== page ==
‘I think the solar sail is more realistic,’ says Rene Heller of the Max Planck Institute for Solar System Research in Germany. ‘By using the sun rather than a ground-based laser system at departure from the solar system, the energy required to launch the sail would be limited to the energy required for a usual lift-off of a small satellite. This avoids the need for a > $10bn 100GW laser array completely.’

There are other problems that need addressing with solar sails, not least that of slowing down the spacecraft, especially one that has reached relativistic velocities. Heller, working with Michael Hippke6, points out that spacecraft accelerated to relativistic velocities will cross the Proxima Centauri system in hours or days and then continue into interstellar space. What is needed is a way of slowing the spacecraft down once it reaches Proxima Centauri. Heller and Hippke calculate that this could be achieved using the prevailing photon environment of Proxima Centauri. Specifically they show that the photon pressures from the stellar triple α Centauri A, B, and C – Proxima Centauri itself – can be used, together with gravity assist manoeuvres, to slow the light sail to orbital velocities.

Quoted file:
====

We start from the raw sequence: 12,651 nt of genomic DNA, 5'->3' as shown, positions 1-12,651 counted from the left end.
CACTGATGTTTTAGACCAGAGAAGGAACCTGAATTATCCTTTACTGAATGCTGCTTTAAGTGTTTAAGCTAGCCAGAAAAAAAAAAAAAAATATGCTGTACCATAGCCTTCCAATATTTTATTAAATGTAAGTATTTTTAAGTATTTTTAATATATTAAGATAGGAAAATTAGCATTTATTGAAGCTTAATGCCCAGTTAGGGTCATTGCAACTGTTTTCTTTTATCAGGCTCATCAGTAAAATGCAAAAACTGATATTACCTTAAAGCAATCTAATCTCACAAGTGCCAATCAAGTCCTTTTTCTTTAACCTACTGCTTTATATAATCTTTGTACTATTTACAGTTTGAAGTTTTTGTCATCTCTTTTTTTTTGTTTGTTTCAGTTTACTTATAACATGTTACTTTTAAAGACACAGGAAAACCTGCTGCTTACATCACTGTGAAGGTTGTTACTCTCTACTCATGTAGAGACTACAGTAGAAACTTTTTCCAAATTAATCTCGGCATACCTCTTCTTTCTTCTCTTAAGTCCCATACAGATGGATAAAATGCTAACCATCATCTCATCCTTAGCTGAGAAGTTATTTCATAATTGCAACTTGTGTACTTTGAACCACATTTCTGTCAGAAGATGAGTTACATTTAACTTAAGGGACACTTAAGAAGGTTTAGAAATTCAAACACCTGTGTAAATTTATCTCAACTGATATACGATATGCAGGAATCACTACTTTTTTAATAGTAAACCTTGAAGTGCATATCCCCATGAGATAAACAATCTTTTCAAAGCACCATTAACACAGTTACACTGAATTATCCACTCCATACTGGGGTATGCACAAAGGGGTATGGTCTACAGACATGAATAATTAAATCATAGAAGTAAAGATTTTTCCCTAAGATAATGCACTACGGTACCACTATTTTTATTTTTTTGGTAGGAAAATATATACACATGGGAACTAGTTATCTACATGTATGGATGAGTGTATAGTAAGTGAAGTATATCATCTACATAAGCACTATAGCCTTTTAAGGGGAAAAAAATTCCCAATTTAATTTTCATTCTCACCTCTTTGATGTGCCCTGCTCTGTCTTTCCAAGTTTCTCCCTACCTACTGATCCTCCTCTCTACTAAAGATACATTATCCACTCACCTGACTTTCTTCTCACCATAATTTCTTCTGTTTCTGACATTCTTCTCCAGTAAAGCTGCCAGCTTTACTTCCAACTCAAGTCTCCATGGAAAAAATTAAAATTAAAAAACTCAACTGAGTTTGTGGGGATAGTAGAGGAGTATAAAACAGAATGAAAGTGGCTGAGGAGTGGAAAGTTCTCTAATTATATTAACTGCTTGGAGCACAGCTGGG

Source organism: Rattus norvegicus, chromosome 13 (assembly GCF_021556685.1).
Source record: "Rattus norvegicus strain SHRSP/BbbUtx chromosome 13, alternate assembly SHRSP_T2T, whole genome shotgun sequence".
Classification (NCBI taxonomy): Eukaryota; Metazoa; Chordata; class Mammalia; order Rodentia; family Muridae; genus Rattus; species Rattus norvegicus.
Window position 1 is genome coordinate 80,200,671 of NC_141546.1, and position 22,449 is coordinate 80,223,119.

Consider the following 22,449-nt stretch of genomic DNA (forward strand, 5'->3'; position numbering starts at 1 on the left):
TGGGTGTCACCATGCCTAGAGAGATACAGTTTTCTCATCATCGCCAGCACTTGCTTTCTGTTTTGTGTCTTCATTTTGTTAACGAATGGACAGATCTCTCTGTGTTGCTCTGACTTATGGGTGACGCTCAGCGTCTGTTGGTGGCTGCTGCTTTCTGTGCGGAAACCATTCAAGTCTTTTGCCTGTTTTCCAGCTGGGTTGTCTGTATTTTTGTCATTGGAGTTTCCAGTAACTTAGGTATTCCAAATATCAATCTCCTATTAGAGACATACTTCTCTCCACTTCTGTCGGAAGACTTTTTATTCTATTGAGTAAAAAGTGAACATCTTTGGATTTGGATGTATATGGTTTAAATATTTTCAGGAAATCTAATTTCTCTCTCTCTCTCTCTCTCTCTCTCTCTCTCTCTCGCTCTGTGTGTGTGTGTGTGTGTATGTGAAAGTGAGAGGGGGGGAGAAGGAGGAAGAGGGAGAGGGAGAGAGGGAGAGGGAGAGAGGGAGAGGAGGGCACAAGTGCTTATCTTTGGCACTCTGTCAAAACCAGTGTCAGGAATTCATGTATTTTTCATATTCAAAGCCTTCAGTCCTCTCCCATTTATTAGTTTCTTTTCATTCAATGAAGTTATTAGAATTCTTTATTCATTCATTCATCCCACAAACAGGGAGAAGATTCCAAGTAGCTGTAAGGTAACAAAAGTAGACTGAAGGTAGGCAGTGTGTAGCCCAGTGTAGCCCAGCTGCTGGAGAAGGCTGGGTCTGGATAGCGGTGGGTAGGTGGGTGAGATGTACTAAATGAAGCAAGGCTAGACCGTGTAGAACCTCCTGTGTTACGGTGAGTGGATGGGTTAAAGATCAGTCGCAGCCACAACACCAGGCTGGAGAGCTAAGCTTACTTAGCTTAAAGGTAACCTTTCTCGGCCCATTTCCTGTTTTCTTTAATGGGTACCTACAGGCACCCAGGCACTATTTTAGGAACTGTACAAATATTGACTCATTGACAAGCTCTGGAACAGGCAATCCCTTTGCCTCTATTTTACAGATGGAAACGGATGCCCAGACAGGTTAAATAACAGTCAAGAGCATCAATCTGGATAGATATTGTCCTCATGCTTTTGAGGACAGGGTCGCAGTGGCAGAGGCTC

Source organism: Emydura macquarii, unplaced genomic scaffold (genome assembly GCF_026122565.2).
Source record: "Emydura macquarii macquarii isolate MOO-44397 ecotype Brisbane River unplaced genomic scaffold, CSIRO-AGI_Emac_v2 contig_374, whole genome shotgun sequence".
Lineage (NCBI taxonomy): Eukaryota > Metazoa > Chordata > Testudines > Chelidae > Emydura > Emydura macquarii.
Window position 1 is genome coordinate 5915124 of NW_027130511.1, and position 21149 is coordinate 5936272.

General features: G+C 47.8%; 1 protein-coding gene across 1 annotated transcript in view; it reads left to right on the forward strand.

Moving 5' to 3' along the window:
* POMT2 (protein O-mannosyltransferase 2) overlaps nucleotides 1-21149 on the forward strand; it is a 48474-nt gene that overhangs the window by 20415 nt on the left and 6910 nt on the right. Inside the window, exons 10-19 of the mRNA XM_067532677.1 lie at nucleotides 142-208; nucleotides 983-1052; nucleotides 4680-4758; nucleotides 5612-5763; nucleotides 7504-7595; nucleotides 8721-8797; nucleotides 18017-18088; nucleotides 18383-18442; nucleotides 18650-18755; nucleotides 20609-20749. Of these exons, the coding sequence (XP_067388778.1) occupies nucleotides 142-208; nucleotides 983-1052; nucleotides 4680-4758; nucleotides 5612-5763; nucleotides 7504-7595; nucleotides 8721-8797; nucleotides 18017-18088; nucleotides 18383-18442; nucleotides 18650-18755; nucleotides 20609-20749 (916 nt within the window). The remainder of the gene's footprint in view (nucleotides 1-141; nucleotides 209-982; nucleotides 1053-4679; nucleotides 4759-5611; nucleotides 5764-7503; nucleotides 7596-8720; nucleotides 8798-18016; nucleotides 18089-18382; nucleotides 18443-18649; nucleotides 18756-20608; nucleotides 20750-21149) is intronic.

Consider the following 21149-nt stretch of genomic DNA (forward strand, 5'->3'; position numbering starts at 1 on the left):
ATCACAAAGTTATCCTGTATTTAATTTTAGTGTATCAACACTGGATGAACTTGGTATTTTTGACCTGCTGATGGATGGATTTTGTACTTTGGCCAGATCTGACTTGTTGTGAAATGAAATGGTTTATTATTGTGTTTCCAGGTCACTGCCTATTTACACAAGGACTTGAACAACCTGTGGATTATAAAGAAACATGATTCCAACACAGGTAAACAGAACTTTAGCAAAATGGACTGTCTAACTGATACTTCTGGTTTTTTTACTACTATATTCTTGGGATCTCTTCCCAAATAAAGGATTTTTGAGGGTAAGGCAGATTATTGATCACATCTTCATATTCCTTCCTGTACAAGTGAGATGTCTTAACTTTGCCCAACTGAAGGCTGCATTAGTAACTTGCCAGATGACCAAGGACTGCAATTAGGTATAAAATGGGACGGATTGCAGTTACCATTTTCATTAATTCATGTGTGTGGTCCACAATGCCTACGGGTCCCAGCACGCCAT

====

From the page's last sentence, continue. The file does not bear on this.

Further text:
Other places to go
There are other reasons to invest in solar sail technology, not the least of which is exploring our own solar system in real-time. It took the Cassini-Huygens spacecraft 12 years to reach Saturn and Titan. With nanocraft-equipped space sails and the photon-engine, instruments could be delivered to the gas and ice giants within hours or days.

‘The ultimate goal of the relativistic-speed nanocraft is to visit the closest stellar system, Alpha Centauri,’ says Hoang. ‘Such relativistic-speed nanocraft can be of course used to probe outer planets in our own solar system. At speeds of 0.2c [20% of light speed], it only takes 3 hours to reach Jupiter and one day to reach the furthest planet, Neptune.’ It is, to put it mildly, a very exciting time to be a space explorer.

1 Science Direct, doi.org/10.1016/j.actaastro.2012.03.032
2 NASA, 2018 solar-sail-test-will-study-near-earth-asteroid
3 H. Atwater et al, Nature Materials, 2018, 17, 861.
4 T. Hoang et al, The Astrophysical Journal, http: iopscience.iop.org/article/10.3847/1538-4357/aa5da6/meta
5 T. Ghidini, Nature Materials, 2018, 17, 846.
6 R. Heller and M. Hippke, The Astrophysical Research Letters, 2017, 85, (2).